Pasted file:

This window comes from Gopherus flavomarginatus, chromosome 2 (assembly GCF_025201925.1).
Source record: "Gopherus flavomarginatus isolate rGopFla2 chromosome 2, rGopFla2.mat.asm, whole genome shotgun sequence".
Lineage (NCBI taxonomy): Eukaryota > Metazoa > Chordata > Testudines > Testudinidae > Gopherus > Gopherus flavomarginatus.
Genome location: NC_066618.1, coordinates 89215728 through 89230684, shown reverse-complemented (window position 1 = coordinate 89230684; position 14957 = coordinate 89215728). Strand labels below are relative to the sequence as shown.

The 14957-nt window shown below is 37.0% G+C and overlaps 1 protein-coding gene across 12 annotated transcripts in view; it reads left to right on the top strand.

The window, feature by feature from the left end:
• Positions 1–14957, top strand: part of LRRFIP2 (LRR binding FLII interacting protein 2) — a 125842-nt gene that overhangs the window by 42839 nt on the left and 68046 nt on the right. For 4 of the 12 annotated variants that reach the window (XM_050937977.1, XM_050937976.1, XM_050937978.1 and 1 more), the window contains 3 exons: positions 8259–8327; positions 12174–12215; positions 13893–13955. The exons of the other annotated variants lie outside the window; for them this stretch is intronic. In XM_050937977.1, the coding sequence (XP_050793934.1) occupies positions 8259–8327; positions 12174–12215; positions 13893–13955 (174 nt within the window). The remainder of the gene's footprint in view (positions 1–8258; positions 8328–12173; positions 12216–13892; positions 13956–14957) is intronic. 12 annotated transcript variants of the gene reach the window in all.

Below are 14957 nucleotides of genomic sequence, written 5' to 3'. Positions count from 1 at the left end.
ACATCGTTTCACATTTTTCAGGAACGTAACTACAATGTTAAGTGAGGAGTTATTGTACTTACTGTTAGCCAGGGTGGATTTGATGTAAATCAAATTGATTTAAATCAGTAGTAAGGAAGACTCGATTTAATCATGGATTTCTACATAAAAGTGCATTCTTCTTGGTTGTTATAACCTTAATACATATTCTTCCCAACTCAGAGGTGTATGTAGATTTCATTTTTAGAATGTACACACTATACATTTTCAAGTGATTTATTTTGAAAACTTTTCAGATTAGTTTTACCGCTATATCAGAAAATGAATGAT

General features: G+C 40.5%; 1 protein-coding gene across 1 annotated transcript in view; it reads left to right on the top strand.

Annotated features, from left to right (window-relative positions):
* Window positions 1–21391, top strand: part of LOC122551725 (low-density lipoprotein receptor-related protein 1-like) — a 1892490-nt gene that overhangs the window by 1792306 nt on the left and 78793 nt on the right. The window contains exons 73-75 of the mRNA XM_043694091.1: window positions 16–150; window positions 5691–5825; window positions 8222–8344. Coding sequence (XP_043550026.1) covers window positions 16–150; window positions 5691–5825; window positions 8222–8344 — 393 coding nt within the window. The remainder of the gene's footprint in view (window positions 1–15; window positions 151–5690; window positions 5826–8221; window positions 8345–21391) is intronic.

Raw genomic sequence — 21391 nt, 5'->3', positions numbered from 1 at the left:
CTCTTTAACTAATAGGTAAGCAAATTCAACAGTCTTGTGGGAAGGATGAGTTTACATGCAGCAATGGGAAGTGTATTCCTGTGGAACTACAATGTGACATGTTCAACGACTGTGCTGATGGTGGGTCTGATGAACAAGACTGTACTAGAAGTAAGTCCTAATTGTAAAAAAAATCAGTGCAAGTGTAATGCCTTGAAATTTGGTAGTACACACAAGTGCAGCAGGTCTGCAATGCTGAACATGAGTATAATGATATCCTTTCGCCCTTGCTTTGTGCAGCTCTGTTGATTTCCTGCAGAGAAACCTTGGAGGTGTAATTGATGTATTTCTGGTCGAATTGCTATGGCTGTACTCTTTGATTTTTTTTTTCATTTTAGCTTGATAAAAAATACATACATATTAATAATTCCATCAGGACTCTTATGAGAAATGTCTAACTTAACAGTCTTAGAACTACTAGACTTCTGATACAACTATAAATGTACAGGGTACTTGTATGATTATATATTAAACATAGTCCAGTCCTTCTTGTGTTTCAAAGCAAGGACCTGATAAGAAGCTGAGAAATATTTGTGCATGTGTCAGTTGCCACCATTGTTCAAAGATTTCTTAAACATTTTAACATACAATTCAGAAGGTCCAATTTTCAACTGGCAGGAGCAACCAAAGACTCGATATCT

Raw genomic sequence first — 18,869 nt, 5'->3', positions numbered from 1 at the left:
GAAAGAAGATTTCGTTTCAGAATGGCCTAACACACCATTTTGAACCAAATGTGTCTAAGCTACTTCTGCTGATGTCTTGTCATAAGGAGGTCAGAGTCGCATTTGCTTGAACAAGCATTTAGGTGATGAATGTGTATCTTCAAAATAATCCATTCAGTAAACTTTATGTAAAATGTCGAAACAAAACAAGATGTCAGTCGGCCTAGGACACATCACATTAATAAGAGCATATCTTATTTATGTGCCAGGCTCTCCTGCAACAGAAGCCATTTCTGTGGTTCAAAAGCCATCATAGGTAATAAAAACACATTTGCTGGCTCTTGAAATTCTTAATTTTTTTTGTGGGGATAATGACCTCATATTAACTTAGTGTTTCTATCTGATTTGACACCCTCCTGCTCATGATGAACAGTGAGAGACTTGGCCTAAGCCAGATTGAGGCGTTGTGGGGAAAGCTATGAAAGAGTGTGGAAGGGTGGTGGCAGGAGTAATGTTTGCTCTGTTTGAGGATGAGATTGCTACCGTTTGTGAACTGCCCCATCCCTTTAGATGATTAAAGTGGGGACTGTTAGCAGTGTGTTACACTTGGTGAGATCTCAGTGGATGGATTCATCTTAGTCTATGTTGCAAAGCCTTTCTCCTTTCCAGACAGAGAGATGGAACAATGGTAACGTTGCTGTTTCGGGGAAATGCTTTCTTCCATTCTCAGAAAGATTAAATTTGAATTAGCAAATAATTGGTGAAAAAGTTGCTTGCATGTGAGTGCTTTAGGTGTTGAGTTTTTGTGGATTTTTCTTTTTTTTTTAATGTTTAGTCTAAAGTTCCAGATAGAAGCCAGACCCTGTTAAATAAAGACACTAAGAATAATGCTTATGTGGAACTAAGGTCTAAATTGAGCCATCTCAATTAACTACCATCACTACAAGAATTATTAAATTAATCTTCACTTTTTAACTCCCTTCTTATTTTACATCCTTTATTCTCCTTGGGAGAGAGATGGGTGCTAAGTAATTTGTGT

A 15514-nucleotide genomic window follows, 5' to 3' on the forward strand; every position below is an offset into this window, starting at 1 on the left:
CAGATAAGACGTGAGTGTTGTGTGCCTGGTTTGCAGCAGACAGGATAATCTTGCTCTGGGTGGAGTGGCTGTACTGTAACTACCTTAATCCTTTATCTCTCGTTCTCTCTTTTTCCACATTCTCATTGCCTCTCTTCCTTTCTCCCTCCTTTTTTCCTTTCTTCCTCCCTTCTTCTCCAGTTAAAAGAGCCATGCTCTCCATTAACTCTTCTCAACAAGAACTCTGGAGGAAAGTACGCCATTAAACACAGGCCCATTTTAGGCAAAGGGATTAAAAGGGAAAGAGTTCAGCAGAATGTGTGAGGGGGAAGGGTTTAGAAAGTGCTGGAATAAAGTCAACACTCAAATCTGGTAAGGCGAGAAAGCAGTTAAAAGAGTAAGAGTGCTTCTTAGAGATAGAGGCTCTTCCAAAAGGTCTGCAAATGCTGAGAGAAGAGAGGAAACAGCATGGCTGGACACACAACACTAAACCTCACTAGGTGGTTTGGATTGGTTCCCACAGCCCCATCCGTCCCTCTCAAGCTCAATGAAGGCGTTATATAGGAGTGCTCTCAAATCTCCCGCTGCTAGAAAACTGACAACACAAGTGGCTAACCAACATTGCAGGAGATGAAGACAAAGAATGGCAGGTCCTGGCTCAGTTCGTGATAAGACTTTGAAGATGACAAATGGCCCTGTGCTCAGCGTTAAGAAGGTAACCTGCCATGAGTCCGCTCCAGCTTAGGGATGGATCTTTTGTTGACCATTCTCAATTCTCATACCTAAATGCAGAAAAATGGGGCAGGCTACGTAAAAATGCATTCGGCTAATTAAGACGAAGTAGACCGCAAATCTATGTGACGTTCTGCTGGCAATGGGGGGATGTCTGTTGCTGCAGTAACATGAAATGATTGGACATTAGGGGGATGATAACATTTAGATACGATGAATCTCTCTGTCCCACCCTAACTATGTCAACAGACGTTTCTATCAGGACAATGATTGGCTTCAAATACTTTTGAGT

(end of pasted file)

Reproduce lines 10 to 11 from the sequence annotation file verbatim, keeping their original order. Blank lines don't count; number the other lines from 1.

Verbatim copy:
General features: G+C 40.5%; 1 protein-coding gene across 1 annotated transcript in view; it reads left to right on the top strand.

Annotated features, from left to right (window-relative positions):